Adjusting Entries for Accrued Expenses

Accrued expenses refer to those that are already incurred but have not yet been paid. At the end of period, accountants should make sure that they are recognized as expenses.

Here's the rule. If a company incurred, used, or consumed all or part of an expsense, that expense of part of it should be properly recognized even if it has not yet been paid.

If such has not been recognized, then an adjusting entry is necessary.

Pro-Forma Entry

The pro-forma entry for accrued expense is:

mmm dd Expense account* x,xxx.xx  
    Liability account**   x,xxx.xx

*Appropriate expense account such as Utilities Expense, Rent Expense, Interest Expense...
**Appropriate liability account (Utilities Payable, Rent Payable, Interest Payable, Account Payable, etc.)

For Example

For the month of December 2013, Gray Network Services used a total of $1,800 worth of electricity and water. The company received the bills on January 10, 2014. When should the expense be recorded, December 2013 or January 2014?

Answer -- in December 2013. According to the expense recognition principle, expenses are recognized when incurred regardless of when paid. The amount above pertains to utilities used in December. Therefore, if no entry was made for this expense in December then an adjusting entry is necessary.

Dec 31 Utilities Expense 1,800.00  
    Utilities Payable   1,800.00

In the adjusting entry above, Utilities Expense is debited to recognize the expense and Utilities Payable to record a liability since the amount is yet to be paid.

Here are some more examples.

More Examples: Adjusting Entries for Accrued Expense

Example 1: VIRON Company enters into a rental agreement to use the premises of DON's building. The terms state that VIRON will pay monthly rentals of $1,500 at the end of every month. The lease started on December 1, 2013. On December 31, the rent for the month has not yet been paid and no record for rent expense was made.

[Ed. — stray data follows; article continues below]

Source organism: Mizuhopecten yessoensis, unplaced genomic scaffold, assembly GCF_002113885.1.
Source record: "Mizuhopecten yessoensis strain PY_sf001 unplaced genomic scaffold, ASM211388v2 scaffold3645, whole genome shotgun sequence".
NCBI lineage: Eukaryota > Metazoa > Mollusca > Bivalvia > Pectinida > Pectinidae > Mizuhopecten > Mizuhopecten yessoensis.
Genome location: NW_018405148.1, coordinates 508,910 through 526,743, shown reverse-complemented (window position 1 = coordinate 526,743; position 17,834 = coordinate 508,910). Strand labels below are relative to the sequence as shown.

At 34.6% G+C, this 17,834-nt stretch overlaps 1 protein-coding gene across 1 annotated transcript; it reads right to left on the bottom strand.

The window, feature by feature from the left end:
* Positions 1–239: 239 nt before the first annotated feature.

In this case, VIRON Company already incurred (consumed/used) the expense. Even if it has not yet been paid, it should be recorded as an expense. The necessary adjusting entry would be:

Dec 31 Rent Expense 1,500.00  
    Rent Payable   1,500.00

Example 2: VIRON Company borrowed $6,000 at 12% interest on August 1, 2013. The amount will be paid after 1 year. At the end of December, the end of the accounting period, no entry was entered in the journal to take up the interest.

Let's analyze the above transaction.

VIRON will be paying $6,000 principal plus $720 interest after a year. The $720 interest covers 1 year. At the end of December, a part of that is already incurred, i.e. $720 x 5/12 or $300. That pertains to interest for 5 months, from August 1 to December 31. The adjusting entry would be:

Dec 31 Interest Expense 300.00  
    Interest Payable   300.00

An expense is recognized when it is incurred regardless of when it is paid. What you need to remember here is this: when it has been consumed or used and no entry was made to record an expense, then there is a need for an adjusting entry.

Online resource for all things accounting. more
Search this Site
Featured in the Blog
Feedback
Questions, comments and suggestions?
Contact us here.
Copyright © 2014 Accountingverse.com - Your Online Resource For All Things Accounting
Terms of Use | Home | About | Contact